By now every web marketer knows that each page of a website should target a well-chosen and researched keyword phrase (whether or not they follow through on this strategy!). But many people skip the keyword research step entirely when it comes to blogging. This is a wasted opportunity for a number of reasons. In this post, I’m going to talk about:
because keyword-optimized blog posts can help you both now and later:
Here are just a few examples of keyword-targeted blog posts:
Here’s an easy three-step process for targeting keywords with blog content.
Before you can target anything, you need to determine what keyword phrases are likely to bring in relevant traffic. The kind of research you do will depend on your goals for the post.
If you’re chasing a timely topic – Use Google Trends or Google Suggest to find keyword phrases. Traditional keyword tools can also be of some use here—our Free Keyword Tool, for example (shameless plug) pulls in fresh data so you can research current events sooner.
If you’re chasing recurring traffic – We’ve said it before, we’ll say it again: The best way to find keywords that are relevant to your audience over the long term is by consulting your own analytic data. Specifically, look for keywords—and, more importantly, groups of related keywords—that are driving traffic and/or conversions, but for which you don’t already have a dedicated page. For example, if people are finding your food blog with the keyword “guacamole,” but you don’t have a post dedicated to this happy ending for avocados, write one! A post with that keyword phrase in the title tag will not only rank higher for those searches, it will be more obviously relevant, increasing click-through.
As a topic, “guacamole” is a bit broad. You’re extremely unlikely to rank on the first page for that keyword. You’ll need to pick a narrower topic that will still appeal to a good number of readers. If you use keyword grouping software, like WordStream for SEO (shameless plug), you can quickly find a variation that is both specific and relevant. Otherwise, use a keyword tool—and your best judgment—to determine a suitable phrase.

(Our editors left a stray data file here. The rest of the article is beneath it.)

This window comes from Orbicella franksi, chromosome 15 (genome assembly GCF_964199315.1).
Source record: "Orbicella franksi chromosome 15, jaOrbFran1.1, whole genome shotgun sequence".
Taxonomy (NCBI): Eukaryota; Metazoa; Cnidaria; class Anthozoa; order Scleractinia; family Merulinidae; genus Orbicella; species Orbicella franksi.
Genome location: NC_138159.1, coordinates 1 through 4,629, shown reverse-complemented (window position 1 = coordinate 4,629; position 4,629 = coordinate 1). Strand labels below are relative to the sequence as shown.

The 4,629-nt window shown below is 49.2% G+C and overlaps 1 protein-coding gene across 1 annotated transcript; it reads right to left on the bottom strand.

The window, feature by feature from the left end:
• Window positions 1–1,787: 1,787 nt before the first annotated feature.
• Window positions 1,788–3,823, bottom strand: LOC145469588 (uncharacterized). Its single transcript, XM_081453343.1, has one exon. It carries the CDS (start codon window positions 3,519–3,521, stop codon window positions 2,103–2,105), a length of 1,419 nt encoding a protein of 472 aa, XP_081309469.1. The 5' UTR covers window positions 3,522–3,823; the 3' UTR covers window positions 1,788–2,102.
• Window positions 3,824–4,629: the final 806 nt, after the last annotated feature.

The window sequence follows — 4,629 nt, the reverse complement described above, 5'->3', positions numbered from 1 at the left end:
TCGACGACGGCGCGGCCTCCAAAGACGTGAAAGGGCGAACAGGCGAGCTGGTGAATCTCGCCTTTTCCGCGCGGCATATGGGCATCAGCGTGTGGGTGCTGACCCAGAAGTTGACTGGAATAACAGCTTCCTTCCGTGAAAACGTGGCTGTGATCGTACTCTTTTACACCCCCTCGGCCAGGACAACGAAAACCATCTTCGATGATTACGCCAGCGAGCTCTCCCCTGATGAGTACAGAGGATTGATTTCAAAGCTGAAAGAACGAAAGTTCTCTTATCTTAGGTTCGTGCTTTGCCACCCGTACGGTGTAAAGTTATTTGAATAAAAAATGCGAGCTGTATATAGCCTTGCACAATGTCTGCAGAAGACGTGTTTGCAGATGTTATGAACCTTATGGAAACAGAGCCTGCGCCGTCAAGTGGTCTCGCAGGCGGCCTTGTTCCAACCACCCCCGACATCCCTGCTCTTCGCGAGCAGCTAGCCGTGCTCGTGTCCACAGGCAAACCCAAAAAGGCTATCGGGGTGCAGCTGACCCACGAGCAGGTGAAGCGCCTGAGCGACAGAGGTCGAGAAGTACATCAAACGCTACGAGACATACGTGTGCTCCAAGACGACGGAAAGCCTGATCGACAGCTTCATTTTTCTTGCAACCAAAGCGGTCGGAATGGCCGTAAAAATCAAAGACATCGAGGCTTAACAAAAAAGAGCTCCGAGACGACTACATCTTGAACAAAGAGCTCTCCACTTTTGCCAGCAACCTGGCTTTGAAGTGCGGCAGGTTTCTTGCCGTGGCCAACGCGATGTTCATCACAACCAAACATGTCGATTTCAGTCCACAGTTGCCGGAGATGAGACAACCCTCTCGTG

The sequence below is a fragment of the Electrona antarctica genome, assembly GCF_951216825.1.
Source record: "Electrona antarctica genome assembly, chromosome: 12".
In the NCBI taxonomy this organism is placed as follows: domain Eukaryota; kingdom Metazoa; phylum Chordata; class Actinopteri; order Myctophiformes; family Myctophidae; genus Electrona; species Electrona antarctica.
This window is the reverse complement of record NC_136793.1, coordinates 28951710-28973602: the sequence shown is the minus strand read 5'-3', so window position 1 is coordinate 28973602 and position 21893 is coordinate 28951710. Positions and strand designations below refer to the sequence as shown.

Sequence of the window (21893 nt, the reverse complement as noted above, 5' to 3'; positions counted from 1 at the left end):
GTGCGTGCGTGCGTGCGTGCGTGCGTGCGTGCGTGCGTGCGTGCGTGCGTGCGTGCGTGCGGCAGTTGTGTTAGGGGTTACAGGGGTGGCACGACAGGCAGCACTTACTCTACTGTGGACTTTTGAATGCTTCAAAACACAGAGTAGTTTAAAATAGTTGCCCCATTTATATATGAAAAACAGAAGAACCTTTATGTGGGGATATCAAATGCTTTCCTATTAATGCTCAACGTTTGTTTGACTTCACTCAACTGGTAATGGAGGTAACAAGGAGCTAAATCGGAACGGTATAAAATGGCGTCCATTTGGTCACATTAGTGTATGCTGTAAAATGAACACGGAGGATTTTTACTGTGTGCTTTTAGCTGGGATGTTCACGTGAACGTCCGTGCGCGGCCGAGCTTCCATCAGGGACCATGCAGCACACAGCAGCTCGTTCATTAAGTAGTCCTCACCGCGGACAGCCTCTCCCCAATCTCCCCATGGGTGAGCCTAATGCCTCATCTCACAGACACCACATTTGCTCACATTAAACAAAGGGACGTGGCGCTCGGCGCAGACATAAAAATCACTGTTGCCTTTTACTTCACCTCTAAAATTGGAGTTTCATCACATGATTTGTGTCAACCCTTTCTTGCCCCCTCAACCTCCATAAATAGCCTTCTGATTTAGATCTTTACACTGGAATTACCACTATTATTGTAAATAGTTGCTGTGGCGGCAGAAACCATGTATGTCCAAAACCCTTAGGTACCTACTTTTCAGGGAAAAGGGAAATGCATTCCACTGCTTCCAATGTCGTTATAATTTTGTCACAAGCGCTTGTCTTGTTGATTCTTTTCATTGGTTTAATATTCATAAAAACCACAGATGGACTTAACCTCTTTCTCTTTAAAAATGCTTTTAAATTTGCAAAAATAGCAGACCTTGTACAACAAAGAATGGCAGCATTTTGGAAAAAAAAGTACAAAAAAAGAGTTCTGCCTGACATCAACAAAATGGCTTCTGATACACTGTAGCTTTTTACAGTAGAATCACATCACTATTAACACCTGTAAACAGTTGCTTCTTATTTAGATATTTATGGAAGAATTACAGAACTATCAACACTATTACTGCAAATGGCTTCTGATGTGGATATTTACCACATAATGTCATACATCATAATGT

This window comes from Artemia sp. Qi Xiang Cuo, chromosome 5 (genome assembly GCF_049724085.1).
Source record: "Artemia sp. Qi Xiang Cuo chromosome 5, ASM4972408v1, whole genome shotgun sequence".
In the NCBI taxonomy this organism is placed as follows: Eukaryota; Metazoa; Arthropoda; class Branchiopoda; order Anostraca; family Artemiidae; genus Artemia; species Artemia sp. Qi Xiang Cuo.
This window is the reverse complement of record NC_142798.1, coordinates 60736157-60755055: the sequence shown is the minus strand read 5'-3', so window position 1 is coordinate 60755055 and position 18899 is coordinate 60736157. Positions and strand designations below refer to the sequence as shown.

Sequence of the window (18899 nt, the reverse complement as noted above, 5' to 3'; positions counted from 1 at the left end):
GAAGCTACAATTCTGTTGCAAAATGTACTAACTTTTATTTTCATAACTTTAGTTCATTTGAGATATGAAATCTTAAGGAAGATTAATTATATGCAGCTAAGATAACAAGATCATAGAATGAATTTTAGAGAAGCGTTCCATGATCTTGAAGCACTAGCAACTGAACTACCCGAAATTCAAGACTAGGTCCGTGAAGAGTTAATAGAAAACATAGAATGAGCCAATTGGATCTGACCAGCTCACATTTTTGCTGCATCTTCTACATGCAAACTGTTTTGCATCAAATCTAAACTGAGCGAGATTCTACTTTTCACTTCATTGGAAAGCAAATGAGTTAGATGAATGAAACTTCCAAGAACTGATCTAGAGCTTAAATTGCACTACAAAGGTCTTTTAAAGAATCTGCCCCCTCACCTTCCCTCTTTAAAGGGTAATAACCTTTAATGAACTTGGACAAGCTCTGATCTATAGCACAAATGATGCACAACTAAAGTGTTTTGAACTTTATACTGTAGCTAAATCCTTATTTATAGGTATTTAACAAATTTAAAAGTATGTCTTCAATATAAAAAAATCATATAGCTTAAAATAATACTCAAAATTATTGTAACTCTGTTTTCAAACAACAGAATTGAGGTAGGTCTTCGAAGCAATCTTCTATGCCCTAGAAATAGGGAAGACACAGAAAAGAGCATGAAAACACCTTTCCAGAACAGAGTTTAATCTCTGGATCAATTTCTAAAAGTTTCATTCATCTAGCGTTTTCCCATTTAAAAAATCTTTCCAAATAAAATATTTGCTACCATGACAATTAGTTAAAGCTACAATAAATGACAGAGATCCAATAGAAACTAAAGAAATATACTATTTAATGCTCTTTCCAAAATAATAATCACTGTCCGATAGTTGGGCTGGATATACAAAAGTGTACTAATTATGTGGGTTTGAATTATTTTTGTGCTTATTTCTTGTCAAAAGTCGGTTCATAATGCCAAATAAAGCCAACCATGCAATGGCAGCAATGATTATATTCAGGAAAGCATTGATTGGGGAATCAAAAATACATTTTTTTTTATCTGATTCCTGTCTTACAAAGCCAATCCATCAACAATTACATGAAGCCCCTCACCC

If you have a Flip camera at your disposal, you might decide that “video of how to make guacamole” is a good choice. This is much more specific, and you could make it even more specific if you chose (“video of how to make guacamole from scratch,” “video of how to make the best fresh guacamole,” etc.).
I always feel like choosing your topic is the hard part of blogging—once you know what you want to write about, the actual writing is easy! (I realize not everyone feels this way.)
Here are some tips to keep in mind when writing your keyword-targeted post:
Now, that wasn’t so hard, was it? In fact, targeting keywords with blog posts is rather easier than doing so with web pages, since you don’t have to worry about how they fit into your site architecture. (In addition, promotion is often more natural.) And keyword research is as good a way as any to come up with topics to blog about.
Ready to get started? Here are some resources:
Have you already started keyword targeting but want to improve?
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